November 14, 2018

Small Jobs, Large Problems

Stephanie Pieruccini | Product Marketing Manager
Printing Outputs Management default

One of the biggest headaches experienced by printers today is managing small jobs. Companies that invested in equipment and software optimized for high volume production are seeing their operations become less efficient as they try to juggle the processing characteristics of multiple jobs that have shrunk in volume.

Transactional document printers see bill and statement print volumes slowly erode in favor of electronic distribution. For direct mail applications, unmatched data access and processing power is changing print volumes as well. Marketers continue to send personalized and relevant direct mail pieces, but to smaller lists.

Job changeover has always been a productivity killer in document operations. Depending on the variety of applications and the processes organizations use to control, track, and stage their work, intra-job gaps can easily stretch to 30 minutes. That’s not so bad if it only happens once or twice a shift, but what should production managers do when they have eight or ten changeovers per day? How will they deal with plummeting productivity? How do they justify investments in new hardware, software, or training when this year’s average daily output is lower than the last?

There is no easy answer. Every shop has different equipment, a unique mix of jobs, schedule challenges, peaks and valleys of volume, and dozens of other variables. A solution that works for one organization may be unsuitable for another.

We can, however, suggest a strategy that will ease the pain of processing all those small jobs that take almost as long to set up as they do to run.

Combine the Jobs

Turning many small jobs into a lesser number of big jobs seems like a logical response to the problem. Unfortunately, it’s not an easy task. Mail inserting machines can only support one outbound envelope at a time. Merging documents from different jobs means operations must mail all the documents using the same outer envelope.q

For shops running a wide variety of applications, typical for print/mail service providers, chances are good the documents they want to combine were originally designed for unique envelopes. Address blocks were positioned so they lined up with specific envelope window locations. Even the folding specifications may vary from job to job.

Many documents were designed for single-window envelopes featuring pre-printed company logos and return addresses. Mixing documents in a single job requires modifications to account for variations in sender information. Ensuring recipient addresses appear in the window according to postal regulations is also a challenge when the documents were originally designed for custom window locations.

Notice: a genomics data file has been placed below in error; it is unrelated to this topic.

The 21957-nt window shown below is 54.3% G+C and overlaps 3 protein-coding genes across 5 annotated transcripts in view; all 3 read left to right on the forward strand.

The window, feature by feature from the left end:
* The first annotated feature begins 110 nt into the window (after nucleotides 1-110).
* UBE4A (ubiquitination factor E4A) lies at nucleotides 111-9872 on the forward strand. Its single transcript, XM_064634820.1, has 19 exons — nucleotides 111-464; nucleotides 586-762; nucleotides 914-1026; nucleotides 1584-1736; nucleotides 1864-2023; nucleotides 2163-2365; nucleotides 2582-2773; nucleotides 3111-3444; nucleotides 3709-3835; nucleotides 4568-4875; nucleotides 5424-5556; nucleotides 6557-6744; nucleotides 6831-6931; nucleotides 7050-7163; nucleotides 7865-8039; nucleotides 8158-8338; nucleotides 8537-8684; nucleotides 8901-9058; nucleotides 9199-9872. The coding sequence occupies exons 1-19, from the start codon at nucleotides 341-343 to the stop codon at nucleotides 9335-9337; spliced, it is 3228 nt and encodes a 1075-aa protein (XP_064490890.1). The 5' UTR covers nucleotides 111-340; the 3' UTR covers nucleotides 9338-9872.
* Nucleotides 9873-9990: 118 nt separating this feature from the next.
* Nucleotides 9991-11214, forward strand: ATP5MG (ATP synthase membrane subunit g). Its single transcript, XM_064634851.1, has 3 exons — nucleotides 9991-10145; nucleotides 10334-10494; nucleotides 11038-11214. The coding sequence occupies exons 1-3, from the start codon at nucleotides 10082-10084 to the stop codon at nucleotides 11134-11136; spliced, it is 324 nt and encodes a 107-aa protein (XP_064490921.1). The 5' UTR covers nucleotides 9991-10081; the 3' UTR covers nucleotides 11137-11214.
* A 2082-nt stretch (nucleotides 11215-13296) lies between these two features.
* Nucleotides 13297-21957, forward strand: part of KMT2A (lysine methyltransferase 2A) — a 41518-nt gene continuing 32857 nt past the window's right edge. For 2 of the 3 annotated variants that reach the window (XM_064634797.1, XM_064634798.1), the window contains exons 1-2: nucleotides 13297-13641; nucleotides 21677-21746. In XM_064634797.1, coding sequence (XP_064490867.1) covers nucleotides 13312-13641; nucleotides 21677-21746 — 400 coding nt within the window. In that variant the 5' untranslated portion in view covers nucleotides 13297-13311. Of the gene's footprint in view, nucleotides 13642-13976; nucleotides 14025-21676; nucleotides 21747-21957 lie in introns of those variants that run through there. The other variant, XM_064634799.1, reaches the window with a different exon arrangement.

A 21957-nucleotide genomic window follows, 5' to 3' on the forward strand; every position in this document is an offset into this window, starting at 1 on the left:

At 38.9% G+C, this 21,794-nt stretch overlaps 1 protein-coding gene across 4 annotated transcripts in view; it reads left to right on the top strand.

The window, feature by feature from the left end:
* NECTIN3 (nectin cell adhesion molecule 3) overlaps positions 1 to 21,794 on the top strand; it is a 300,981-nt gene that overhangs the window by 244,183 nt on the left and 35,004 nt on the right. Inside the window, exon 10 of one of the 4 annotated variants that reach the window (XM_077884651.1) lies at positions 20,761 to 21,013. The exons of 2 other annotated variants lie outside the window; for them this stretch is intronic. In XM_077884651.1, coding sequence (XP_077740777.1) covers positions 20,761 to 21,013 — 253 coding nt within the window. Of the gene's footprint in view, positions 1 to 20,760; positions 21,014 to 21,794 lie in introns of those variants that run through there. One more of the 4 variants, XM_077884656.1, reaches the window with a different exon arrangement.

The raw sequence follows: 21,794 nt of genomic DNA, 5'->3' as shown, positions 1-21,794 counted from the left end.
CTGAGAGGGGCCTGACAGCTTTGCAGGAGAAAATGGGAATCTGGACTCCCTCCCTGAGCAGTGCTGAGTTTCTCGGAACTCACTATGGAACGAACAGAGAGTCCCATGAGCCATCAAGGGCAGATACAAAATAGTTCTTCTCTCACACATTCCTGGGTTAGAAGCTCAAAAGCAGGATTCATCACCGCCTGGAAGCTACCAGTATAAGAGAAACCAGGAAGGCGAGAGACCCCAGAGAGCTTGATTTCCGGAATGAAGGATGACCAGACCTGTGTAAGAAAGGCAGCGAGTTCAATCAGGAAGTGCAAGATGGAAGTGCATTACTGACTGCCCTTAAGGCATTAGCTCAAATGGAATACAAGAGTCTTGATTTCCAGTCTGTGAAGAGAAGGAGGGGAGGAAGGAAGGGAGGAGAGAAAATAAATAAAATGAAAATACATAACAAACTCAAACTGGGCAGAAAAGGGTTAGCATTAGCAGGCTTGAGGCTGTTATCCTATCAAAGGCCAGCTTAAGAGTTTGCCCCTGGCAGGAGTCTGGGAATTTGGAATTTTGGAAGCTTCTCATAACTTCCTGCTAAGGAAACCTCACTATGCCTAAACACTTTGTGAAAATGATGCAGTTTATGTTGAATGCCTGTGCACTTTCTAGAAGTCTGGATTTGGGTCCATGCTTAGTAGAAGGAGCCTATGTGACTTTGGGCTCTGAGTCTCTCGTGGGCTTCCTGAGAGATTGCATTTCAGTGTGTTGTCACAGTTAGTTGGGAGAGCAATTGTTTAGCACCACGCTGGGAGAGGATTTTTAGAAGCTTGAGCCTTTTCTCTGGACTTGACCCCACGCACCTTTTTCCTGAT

The issues are obvious. Simply printing large batches of dissimilar documents, even in a full-color inkjet white paper printing environment, won’t work without changing the documents, the envelopes, or both.

Print/mail service providers rarely have access to the source programs used to compose the documents. They cannot change the format of the documents received from their clients. In other cases, the software producing the documents is old and unsupported. Making changes is risky. A third scenario commonly encountered by organizations is when they have the source programs but no available IT resources to make the modifications necessary to combine jobs.

Document Re-engineering

Document re-engineering software is usually the best, and often the only, way managers can successfully combine small jobs and restore their operations to former productivity levels. Solutions like Crawford Technologies’ Operations Express work with the print image files, allowing authorized personnel to change the documents to a common layout and fold specification. Only then can operations merge documents from multiple jobs and insert them into a single outbound envelope design, reducing job change-overs and boosting efficiency.

Another approach used in some shops is converting to closed-face envelopes. This strategy eliminates the variable fold and address location problems, but will still require document re-engineering to extract information from the print files. This data will drive the inkjet printers mounted on the inserting machines. Integrity is vitally important so document operations must take measures to insure the sender and recipient information printed on the envelope matches the data on the inside document.

Industry analysts report managing large volumes of small jobs as the number one challenge for document operations. Without using tools to modify the documents for more efficient processing, this problem will only get worse. Shops that formerly used document re-engineering software for simple tasks like adding barcodes are beginning to use their systems for more extensive document re-design. These modifications are allowing them to continue serving their clients and produce mailed communications at reasonable prices in the face of shrinking print and mail volumes.